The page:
Cancer forced me sift through all the unimportant things in life, causing me to recognize the things that truly mattered…. Ironically “things” didn’t even make the list. I was actually able to clean out my closets and get rid of those clothes I have been holding onto for 15 years because one day the stars might align and they will once more fit me and come back in style all in the same week.
As I begin to purge the stuff in my house, I also took stock of the stuff in my character. I realized that I had held on to grudges, bitterness, anger, hurts, and worries, much the way I had held onto my Members Only jacket from Jr. High.
It was time to let it all go.
When you have one foot in the grave, what this one said about you or that one did to you really doesn’t matter so much.
With the sweeping away of emotional cobwebs comes clarity. Suddenly it occurred to me how much energy I had wasted being worried about what other people think.
How many times had I not embraced life because I was afraid that someone would say I was too old or too fat or too anything to be participating in something I really wanted to do?
Losing my hair was a wakeup call for me. I thought everyone would stare, but the truth is, most people don’t take the time to look beyond themselves and really see those around them. It only took a few times of walking through the grocery store bald, to figure out that no one was looking at me.
Never again will I forgo an opportunity to swim with my kids or enjoy a gorgeous day at the beach because I am afraid of what people will think of my body. Never again will I allow myself to be shy because I am worried someone won’t like me based on my outward appearance. I also vow to stop avoiding cameras.
I have a ten-year gap in the photo album, where there are no pictures of me. I always made the excuse that I am the one who takes the pictures, so I am never in them.
The truth is that I didn’t want to be in them. We haven’t posed for a family portrait since 2008, because I don’t like the way I look. When I faced my darkest days of cancer, it hit me that if I were to die, my kids wouldn’t have any pictures of me. As they grew older, their memories might grow foggy. They might even be unable to remember their own mother’s face.
I have a picture of my mom and me that she hated because she thought she looked old. When I look at it, I don’t see wrinkles, I just see love. I could continue to be the phony girl with a profile picture on Facebook that was taken in 2004, or I could just say, “Screw it, this is me, love it or hate it I don’t care, I choose to be real.”
As I look back on this journey, I see that the healing I received wasn’t limited to the physical. I like to think that in my battle with breast cancer, a tumor was removed from more than my body.
I feel like a cancerous growth has also been removed from my spirit and for that I am grateful for everything that I have gone through. So thank you, cancer. You invaded my body with sights set on my destruction, but you lost!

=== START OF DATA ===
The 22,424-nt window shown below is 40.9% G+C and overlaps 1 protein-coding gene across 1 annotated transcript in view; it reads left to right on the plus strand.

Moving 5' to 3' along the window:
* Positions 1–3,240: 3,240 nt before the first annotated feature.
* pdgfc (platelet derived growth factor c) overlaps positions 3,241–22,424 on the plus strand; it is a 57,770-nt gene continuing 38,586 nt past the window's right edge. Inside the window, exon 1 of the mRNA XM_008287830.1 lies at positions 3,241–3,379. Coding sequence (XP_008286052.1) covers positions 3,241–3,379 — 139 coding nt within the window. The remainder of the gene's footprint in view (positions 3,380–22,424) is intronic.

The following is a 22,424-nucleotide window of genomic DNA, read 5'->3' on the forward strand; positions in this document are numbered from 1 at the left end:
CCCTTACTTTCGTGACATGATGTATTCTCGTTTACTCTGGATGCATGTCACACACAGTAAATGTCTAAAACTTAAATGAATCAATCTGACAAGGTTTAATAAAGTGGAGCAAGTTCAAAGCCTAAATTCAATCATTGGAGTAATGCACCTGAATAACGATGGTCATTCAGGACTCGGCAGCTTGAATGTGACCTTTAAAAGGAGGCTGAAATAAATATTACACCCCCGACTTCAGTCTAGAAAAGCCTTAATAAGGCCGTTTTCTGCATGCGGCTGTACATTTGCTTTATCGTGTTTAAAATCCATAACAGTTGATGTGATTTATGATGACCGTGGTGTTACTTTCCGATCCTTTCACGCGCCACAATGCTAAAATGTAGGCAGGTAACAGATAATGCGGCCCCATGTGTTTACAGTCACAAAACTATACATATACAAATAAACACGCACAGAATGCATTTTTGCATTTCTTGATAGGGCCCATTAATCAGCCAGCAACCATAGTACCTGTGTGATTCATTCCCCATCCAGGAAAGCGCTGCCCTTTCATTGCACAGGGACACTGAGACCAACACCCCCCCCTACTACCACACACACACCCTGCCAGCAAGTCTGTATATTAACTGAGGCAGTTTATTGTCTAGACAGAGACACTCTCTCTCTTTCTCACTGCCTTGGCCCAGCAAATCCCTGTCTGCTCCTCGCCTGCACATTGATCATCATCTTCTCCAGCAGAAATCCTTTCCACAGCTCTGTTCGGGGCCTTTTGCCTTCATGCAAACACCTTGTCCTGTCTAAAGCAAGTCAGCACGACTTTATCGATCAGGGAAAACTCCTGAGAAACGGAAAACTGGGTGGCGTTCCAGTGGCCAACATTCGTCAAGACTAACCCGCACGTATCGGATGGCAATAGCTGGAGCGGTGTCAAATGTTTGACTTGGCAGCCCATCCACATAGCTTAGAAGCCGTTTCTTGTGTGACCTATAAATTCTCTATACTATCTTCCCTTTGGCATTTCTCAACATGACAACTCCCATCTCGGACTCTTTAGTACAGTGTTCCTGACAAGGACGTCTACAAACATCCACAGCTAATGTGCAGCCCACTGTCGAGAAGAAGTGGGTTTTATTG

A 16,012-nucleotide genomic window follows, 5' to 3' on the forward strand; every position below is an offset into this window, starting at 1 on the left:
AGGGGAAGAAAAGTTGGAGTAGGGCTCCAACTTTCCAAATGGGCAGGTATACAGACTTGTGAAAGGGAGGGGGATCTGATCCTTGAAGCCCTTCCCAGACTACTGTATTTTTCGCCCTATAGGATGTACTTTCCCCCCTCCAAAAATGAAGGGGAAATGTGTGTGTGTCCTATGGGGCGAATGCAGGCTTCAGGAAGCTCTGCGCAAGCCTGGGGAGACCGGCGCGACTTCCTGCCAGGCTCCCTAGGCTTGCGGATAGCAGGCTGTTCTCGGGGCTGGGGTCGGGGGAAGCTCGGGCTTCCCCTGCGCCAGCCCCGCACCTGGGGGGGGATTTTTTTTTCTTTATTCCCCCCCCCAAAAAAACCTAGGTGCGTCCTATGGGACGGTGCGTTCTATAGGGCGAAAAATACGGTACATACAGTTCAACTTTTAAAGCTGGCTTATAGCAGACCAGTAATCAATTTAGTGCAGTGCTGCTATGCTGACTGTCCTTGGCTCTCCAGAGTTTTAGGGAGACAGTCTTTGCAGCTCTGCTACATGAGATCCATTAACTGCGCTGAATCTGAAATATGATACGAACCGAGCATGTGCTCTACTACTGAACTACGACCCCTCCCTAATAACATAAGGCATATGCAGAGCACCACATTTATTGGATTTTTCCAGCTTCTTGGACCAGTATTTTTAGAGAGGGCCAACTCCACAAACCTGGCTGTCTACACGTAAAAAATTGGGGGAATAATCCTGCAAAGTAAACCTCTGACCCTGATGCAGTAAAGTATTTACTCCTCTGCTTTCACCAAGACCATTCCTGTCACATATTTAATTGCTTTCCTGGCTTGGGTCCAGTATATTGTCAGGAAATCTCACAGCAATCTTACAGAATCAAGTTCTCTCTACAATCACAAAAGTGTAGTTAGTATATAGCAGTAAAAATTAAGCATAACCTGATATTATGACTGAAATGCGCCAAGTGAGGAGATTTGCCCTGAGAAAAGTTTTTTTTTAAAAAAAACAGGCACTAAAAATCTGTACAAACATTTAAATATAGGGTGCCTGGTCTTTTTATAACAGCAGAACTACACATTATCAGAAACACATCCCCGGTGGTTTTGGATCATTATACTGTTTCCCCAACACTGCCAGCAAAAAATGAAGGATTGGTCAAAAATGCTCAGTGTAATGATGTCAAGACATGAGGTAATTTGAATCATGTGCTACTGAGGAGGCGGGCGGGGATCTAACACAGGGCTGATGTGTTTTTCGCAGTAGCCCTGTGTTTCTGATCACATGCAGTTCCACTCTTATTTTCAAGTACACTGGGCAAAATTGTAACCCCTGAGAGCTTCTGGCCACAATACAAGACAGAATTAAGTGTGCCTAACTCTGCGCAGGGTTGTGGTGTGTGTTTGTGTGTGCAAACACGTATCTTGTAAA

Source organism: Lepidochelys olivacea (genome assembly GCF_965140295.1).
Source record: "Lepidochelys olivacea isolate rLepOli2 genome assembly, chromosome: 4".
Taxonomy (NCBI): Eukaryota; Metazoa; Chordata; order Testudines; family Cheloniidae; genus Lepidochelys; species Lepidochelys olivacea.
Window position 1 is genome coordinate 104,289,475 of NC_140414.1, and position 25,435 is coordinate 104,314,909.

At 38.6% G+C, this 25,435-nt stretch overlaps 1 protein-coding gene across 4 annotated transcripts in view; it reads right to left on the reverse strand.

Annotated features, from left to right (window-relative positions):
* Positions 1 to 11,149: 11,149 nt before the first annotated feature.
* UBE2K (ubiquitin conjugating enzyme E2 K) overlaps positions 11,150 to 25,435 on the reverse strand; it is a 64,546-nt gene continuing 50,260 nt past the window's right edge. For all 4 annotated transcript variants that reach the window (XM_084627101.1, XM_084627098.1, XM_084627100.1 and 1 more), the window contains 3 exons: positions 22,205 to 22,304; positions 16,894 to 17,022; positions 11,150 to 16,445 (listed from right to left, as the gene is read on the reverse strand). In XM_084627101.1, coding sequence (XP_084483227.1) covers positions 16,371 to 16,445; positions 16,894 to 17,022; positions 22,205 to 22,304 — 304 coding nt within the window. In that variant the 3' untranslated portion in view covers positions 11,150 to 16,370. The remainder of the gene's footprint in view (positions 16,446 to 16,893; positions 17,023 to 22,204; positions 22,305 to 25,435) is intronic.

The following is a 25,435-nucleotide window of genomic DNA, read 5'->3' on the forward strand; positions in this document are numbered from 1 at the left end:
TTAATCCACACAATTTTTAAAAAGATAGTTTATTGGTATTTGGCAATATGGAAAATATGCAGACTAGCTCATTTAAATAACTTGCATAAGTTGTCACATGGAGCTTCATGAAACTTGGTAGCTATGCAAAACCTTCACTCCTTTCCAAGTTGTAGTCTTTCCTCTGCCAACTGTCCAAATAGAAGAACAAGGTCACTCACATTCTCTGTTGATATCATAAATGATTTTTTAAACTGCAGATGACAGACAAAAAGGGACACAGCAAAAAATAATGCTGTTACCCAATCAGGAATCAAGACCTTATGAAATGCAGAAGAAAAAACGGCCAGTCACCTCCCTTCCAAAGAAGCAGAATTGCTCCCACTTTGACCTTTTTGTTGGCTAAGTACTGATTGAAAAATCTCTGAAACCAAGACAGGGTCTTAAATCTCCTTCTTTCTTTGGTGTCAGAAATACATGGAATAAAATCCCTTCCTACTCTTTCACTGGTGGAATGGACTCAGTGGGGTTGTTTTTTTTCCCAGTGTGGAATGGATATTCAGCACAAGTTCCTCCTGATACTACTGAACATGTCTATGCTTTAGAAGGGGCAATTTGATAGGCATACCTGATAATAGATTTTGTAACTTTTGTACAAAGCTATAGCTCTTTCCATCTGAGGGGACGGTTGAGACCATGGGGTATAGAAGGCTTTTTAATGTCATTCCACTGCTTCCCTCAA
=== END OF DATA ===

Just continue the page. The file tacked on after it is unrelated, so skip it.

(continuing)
Not only were you defeated, but what you meant for bad, in the end made me a happier person. I am not the woman I was a year ago and that suits me just fine.”
Yesterday was Thanksgiving. My big beautiful family all met together at my son’s house. Looking around the table I had to laugh to myself as I studied each one. If you have ever seen the sitcom, Parenthood, that is what my family reminds me of. All talking at the same time with drama abounding.
Everyone of us there has had our own personal struggles. I looked at those who have been divorced and saw pain like they never imagined. I looked at the children who suffered through that pain through no fault of their own. I saw those of us who have made poor choices and learned great lessons from those choices, and some who were still learning and stumbling along. There were new people added to our clan that day by invitation that were instantly put at ease when they saw what a loud, raucous family we were. And somewhat horrified at some of the subjects that came up and openly discussed and laughed at. There seems to be no subject that is taboo when we get together.
As the mom and nana, I found myself asking if I had done something different in my own messed up life could I have spared them all the pain. Was I, in my youth, at fault for their lives and choices and hardships.
Can you relate?
Yet, I knew that I did the best with what I had as a younger version of myself. Isn’t that all the Lord asks of us?
As we passed the traditional candle around and talked about what we were thankful for this year you could see Jesus in their midst. You could hear the growth in some and still see fear in some. I could see those guests who were instantly nervous and could think of nothing they were thankful for, and listened to my grand kids who used to say they were thankful for Disneyland, but now they talked about how thankful they were for family and that we were all together.
I don’t mean to pop your bubble, but we are all a beautiful mess. There is no perfect family.
The Bible tells us of many dysfunctional families. Today I want us to look at Joseph’s family.
You remember the story?
Joseph grew up in a dysfunctional family. His father Jacob had four wives. He had 11 brothers scattered among those four wives. He had one full brother, the youngest child of all, Benjamin.